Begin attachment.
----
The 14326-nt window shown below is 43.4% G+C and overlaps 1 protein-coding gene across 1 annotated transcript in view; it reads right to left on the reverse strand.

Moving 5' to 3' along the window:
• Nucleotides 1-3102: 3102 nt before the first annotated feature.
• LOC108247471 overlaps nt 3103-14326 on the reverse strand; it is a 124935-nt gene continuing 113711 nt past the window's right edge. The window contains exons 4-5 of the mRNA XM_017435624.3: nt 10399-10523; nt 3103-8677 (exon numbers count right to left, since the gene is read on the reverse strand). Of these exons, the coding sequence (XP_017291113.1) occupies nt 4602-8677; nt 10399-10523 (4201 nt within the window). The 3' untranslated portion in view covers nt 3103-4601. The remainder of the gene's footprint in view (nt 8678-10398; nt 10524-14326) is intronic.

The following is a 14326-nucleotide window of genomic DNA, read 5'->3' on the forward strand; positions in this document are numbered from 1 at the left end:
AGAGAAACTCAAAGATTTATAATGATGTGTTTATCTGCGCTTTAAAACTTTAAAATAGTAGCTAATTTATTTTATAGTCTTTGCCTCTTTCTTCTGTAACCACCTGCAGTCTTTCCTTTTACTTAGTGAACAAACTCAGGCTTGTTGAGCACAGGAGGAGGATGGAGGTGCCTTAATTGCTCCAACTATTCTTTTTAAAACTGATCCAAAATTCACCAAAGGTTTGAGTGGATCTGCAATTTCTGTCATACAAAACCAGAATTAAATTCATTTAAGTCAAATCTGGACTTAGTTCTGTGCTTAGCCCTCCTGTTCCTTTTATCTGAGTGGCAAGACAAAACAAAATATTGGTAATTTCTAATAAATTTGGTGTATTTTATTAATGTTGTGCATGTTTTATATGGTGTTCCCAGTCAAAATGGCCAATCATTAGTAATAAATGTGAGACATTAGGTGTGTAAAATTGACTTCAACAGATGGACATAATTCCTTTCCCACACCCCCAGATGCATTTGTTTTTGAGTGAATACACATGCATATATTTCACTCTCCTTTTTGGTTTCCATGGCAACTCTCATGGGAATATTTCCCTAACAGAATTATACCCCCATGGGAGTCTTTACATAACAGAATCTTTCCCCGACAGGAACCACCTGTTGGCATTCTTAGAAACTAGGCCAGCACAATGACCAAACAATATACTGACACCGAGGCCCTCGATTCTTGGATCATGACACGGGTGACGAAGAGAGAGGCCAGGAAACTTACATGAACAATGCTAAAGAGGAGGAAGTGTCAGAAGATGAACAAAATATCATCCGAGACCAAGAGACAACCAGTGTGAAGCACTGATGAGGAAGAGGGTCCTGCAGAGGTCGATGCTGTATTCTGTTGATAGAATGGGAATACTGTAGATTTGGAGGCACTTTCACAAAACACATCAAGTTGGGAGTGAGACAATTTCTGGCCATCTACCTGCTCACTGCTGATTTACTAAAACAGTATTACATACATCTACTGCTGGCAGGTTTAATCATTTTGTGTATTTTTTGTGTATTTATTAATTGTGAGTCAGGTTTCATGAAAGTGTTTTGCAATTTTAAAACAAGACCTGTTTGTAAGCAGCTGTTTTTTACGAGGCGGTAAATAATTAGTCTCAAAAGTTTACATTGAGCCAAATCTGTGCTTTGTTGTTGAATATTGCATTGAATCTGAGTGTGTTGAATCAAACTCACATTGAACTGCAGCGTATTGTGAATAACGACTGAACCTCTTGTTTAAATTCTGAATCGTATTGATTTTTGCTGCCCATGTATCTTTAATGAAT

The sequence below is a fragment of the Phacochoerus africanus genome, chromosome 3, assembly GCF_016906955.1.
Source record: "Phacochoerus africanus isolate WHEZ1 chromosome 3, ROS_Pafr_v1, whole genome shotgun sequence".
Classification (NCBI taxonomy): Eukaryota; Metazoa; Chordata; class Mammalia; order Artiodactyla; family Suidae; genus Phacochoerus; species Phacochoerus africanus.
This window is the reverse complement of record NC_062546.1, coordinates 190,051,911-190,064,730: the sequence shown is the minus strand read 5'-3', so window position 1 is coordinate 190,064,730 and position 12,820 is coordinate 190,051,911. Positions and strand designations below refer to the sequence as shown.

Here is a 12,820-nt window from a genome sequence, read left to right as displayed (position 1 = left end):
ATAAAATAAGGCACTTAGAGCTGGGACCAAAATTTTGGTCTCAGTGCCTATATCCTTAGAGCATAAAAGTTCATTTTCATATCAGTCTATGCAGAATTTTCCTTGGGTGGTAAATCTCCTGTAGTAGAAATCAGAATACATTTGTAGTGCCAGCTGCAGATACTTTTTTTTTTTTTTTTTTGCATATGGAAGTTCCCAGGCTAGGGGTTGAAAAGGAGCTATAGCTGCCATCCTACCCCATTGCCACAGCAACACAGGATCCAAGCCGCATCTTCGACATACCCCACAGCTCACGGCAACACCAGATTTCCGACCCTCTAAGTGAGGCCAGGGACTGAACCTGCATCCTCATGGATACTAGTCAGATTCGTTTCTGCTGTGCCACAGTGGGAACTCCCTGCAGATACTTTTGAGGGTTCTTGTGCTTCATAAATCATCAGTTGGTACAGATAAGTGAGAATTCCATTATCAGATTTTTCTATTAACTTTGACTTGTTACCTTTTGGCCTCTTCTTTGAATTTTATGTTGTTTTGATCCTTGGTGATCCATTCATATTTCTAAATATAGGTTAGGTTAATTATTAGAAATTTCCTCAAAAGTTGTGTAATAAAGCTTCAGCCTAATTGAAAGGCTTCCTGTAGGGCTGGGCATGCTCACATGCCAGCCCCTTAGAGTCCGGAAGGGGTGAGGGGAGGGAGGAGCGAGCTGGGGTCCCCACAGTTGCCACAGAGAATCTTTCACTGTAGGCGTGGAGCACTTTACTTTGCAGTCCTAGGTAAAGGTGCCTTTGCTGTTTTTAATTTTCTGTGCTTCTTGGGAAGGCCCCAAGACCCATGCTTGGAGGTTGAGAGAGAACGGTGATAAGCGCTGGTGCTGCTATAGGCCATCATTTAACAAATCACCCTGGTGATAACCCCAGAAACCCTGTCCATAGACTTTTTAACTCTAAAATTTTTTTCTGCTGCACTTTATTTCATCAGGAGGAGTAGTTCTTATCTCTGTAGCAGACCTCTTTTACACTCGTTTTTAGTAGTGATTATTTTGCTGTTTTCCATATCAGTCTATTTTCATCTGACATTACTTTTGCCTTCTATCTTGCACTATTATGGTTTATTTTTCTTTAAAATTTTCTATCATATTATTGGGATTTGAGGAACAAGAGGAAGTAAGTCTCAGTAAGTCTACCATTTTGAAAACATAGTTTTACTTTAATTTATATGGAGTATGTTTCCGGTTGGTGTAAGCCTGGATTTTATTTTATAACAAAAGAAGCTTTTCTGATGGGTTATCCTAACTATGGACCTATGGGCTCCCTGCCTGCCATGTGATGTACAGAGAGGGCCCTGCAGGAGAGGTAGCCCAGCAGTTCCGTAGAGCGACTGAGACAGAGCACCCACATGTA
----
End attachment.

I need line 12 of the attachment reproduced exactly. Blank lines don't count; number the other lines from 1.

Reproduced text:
ATAAAATAAGGCACTTAGAGCTGGGACCAAAATTTTGGTCTCAGTGCCTATATCCTTAGAGCATAAAAGTTCATTTTCATATCAGTCTATGCAGAATTTTCCTTGGGTGGTAAATCTCCTGTAGTAGAAATCAGAATACATTTGTAGTGCCAGCTGCAGATACTTTTTTTTTTTTTTTTTTGCATATGGAAGTTCCCAGGCTAGGGGTTGAAAAGGAGCTATAGCTGCCATCCTACCCCATTGCCACAGCAACACAGGATCCAAGCCGCATCTTCGACATACCCCACAGCTCACGGCAACACCAGATTTCCGACCCTCTAAGTGAGGCCAGGGACTGAACCTGCATCCTCATGGATACTAGTCAGATTCGTTTCTGCTGTGCCACAGTGGGAACTCCCTGCAGATACTTTTGAGGGTTCTTGTGCTTCATAAATCATCAGTTGGTACAGATAAGTGAGAATTCCATTATCAGATTTTTCTATTAACTTTGACTTGTTACCTTTTGGCCTCTTCTTTGAATTTTATGTTGTTTTGATCCTTGGTGATCCATTCATATTTCTAAATATAGGTTAGGTTAATTATTAGAAATTTCCTCAAAAGTTGTGTAATAAAGCTTCAGCCTAATTGAAAGGCTTCCTGTAGGGCTGGGCATGCTCACATGCCAGCCCCTTAGAGTCCGGAAGGGGTGAGGGGAGGGAGGAGCGAGCTGGGGTCCCCACAGTTGCCACAGAGAATCTTTCACTGTAGGCGTGGAGCACTTTACTTTGCAGTCCTAGGTAAAGGTGCCTTTGCTGTTTTTAATTTTCTGTGCTTCTTGGGAAGGCCCCAAGACCCATGCTTGGAGGTTGAGAGAGAACGGTGATAAGCGCTGGTGCTGCTATAGGCCATCATTTAACAAATCACCCTGGTGATAACCCCAGAAACCCTGTCCATAGACTTTTTAACTCTAAAATTTTTTTCTGCTGCACTTTATTTCATCAGGAGGAGTAGTTCTTATCTCTGTAGCAGACCTCTTTTACACTCGTTTTTAGTAGTGATTATTTTGCTGTTTTCCATATCAGTCTATTTTCATCTGACATTACTTTTGCCTTCTATCTTGCACTATTATGGTTTATTTTTCTTTAAAATTTTCTATCATATTATTGGGATTTGAGGAACAAGAGGAAGTAAGTCTCAGTAAGTCTACCATTTTGAAAACATAGTTTTACTTTAATTTATATGGAGTATGTTTCCGGTTGGTGTAAGCCTGGATTTTATTTTATAACAAAAGAAGCTTTTCTGATGGGTTATCCTAACTATGGACCTATGGGCTCCCTGCCTGCCATGTGATGTACAGAGAGGGCCCTGCAGGAGAGGTAGCCCAGCAGTTCCGTAGAGCGACTGAGACAGAGCACCCACATGTA